In this blog post, we interviewed Reading Recovery® teacher and Bebop Books author, Gaylia Taylor, about creating diverse books for leveled reading.
Why is diversity important in books for students learning to read? How is diversity critical to your work as an author?
Gaylia Taylor: Diversity is essential for students learning to read because they are for the first time stepping out of their world into a world that exists outside of themselves. As authors, we can put readers in the proximity of others. When we are around others, we can begin to understand different cultures and appreciate others’ differences. We write to extend boundaries. Each group has a gift. If we collect all of the gifts and put them together, we know love. As an author, I write to celebrate this–the heritage of cultural diversities.
GT: No matter how complex my storyline will be, I think about the subject and make it interesting for the reader. Therefore, it’s important to structure the context to specifically match the level of difficulty that will foster independent reading.
In my emergent reader, Family Picnic, (RR intervention level 2) the context is written for the reader to tackle the words independently. The reader can match each word with their finger instead of reading extra words.The meaning consists of two words. To read Family Picnic, the student can recognize initial sounds and information from the picture to read unknown words.
Even on this simple level, the last page gives the reader something to think about and leaves them wanting to read many more books.
How do you use your experience as an educator when you’re writing books for children?
GT: I have experienced the value of motivating students to become independent learners and critical thinkers. A book written for a literacy program must intentionally provide for an appropriate skill level and challenge. Self-motivation kicks in when a student figures out that they are successful with tackling their challenges. I write books to allow for skill-building and, at the same time, provide interest and enjoyment for the reader.
As a Reading Recovery® teacher, what kinds of techniques and strategies did you use when teaching students to read? What advice can you give to fellow Reading Recovery® educators?
GT: My goal was to model specific strategies and techniques for the student to use. I replaced the modeling with prompts for the student to come up with problem-solving techniques. Eventually, the student fluently used prompts on their own to successfully read and comprehend text. Letting a student use or pick a strategy independently can be an intimidating experience for some beginning readers.
I had one student that cried before using a strategy because she was afraid to make a mistake. She didn’t trust herself. When it got to the point that she was making good choices, repeated assurance gave her the confidence to continue and never look back. This student went from being a below-average student to an above-average reader in her class. She went from being a withdrawn, fearful child to a more outgoing and happy little girl.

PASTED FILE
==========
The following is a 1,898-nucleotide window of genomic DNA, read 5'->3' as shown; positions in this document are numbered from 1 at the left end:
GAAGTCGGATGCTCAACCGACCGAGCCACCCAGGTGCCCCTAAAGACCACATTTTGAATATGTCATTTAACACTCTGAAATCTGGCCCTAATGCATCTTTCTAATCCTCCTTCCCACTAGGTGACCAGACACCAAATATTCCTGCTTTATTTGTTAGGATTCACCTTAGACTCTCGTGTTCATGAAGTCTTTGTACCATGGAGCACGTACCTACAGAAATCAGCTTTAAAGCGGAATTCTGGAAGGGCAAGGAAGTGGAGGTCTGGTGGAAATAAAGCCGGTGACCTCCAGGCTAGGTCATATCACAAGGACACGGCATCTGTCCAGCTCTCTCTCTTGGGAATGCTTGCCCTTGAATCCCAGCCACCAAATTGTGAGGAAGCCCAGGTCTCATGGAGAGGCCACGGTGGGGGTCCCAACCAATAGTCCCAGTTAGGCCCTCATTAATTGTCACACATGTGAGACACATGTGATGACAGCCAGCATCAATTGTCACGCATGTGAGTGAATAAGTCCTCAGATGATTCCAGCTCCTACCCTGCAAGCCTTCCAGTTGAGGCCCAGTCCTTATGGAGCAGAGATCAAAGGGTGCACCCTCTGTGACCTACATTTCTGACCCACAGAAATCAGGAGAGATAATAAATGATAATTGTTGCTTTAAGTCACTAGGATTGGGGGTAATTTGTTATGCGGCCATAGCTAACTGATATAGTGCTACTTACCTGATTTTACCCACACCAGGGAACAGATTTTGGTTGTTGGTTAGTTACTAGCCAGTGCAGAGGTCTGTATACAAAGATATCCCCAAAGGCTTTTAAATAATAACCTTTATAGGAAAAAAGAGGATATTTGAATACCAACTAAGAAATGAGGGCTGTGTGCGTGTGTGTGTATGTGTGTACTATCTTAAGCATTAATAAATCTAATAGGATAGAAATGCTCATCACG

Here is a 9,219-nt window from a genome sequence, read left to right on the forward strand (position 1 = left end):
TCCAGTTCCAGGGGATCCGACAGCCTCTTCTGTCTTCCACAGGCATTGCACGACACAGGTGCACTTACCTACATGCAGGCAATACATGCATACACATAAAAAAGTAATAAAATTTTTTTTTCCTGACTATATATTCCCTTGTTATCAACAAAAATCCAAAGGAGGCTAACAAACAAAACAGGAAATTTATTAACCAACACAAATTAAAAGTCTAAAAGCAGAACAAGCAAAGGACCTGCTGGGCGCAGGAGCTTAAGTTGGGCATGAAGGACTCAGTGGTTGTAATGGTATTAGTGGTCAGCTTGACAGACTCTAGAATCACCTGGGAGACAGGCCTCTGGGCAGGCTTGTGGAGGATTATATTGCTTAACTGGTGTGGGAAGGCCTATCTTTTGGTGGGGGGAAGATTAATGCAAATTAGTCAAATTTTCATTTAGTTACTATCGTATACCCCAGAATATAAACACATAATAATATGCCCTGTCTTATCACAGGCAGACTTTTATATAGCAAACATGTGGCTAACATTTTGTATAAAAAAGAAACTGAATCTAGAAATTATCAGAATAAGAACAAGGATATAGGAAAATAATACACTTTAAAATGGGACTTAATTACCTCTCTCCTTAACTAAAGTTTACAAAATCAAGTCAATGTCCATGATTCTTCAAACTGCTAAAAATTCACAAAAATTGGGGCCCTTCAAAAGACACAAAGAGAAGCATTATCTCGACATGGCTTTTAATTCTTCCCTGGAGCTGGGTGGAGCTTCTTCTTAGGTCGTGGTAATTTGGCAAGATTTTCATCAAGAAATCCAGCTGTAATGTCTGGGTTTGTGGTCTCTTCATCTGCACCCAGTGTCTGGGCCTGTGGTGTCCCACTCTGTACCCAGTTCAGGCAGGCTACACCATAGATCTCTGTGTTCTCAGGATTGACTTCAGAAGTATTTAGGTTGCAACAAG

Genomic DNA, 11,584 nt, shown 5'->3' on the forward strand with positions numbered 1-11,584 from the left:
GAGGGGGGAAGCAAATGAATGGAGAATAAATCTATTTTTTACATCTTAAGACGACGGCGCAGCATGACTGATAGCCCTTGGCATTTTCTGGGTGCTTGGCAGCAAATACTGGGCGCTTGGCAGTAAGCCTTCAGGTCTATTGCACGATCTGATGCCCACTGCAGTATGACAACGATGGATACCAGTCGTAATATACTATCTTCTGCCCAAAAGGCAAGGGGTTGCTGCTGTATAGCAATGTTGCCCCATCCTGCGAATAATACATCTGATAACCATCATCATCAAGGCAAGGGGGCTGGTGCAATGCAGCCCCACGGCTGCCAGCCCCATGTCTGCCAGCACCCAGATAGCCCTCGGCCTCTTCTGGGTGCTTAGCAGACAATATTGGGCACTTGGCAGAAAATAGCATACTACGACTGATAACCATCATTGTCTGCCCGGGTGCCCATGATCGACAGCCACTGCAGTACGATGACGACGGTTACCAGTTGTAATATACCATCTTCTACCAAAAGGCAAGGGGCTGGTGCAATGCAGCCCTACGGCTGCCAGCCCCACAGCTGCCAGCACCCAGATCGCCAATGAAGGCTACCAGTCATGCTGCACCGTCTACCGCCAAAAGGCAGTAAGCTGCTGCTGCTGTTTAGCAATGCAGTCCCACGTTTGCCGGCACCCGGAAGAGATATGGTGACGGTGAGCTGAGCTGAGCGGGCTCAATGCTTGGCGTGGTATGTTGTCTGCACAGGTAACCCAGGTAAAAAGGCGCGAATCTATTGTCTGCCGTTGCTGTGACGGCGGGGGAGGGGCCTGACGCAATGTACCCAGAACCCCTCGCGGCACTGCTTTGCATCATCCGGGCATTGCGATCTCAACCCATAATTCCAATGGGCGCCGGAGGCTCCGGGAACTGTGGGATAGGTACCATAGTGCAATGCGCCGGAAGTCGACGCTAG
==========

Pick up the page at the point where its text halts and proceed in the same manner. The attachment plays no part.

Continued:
- Directional movement for reading and one to one matching/matching the finger to each word
- Did that match?
- Sounding out initial letters/Can you get your mouth ready to say the word?
- For meaning/What does the picture say?
- Taking a word apart/Use movable letters for the child to take the word apart and put it back together. Eventually, the reader takes the word apart while reading and does not use moveable letters.
- Self-monitoring/Why did you stop? Does that make sense? What would make sense?
- Fluency/Why did you stop?
- Context clues/What makes sense?
There are more techniques used for reading. There are also strategies for writing and comprehension skills to help develop a reader’s self-extending system.
Eventually, the reader begins to use these techniques on the run—fluently.
How does Reading Recovery® help students who are learning to read? What did you enjoy most about being a Reading Recovery® teacher?
GT: I enjoyed watching the intrinsic joy of a struggling child developing a fluent self-extending system. Another unique part of this program is the built-in writing component. Writing is part of each lesson. Research shows that reading is the reciprocity of writing and vice versa. The early stages of learning to write letters, words, and sentences help the student with visual discrimination of details in reading print. Also, it’s essential to hear the sounds in words to write.
A child may come to school with an emphasis on oral communication and may need literacy catch-up on the printed and spoken book language. Reading Recovery® works one-on-one with an individual student for 30 minutes. A beginning reader may have a short attention span for learning specific skills. This program should not be mistaken for a tutoring session. The teacher is constantly evaluating the readers learning behaviors and keys in on the strategies that the child needs to progress to the next level.
The self-extending strategies have been proven to maintain the student’s success throughout their 12 years of education.
See Gaylia Taylor’s list of Bebop titles available in English and Spanish:
To find the official Reading Recovery® leveled titles from Bebop Books, please check out the following collections:
“Just Choosing Diverse Books is Not Enough: Let’s Make Curriculum Connections” by Dr. Towanda Harris
“The Importance of Diversity in Leveled Readers & Reading Recovery®” by Dr. Lisa Pinkerton
If you would like to build a customized classroom library with Lee & Low, please contact RR@leeandlow.com or read this blog post for more information.